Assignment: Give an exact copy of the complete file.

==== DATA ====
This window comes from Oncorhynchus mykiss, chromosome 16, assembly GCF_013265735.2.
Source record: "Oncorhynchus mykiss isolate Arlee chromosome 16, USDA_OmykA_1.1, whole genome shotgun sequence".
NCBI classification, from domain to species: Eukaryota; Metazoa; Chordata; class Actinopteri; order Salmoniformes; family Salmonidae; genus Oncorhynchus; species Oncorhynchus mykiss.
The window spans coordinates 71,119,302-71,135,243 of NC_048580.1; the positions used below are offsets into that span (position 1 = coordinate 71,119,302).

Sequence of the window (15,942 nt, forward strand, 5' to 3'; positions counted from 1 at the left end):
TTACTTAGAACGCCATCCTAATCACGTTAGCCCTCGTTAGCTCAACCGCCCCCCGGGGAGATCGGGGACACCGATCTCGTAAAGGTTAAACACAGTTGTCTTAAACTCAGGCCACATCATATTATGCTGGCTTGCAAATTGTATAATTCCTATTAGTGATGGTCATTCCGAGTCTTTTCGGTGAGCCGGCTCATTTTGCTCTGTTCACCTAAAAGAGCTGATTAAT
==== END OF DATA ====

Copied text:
This window comes from Oncorhynchus mykiss, chromosome 16, assembly GCF_013265735.2.
Source record: "Oncorhynchus mykiss isolate Arlee chromosome 16, USDA_OmykA_1.1, whole genome shotgun sequence".
NCBI classification, from domain to species: Eukaryota; Metazoa; Chordata; class Actinopteri; order Salmoniformes; family Salmonidae; genus Oncorhynchus; species Oncorhynchus mykiss.
The window spans coordinates 71,119,302-71,135,243 of NC_048580.1; the positions used below are offsets into that span (position 1 = coordinate 71,119,302).

Sequence of the window (15,942 nt, forward strand, 5' to 3'; positions counted from 1 at the left end):
TTACTTAGAACGCCATCCTAATCACGTTAGCCCTCGTTAGCTCAACCGCCCCCCGGGGAGATCGGGGACACCGATCTCGTAAAGGTTAAACACAGTTGTCTTAAACTCAGGCCACATCATATTATGCTGGCTTGCAAATTGTATAATTCCTATTAGTGATGGTCATTCCGAGTCTTTTCGGTGAGCCGGCTCATTTTGCTCTGTTCACCTAAAAGAGCTGATTAAT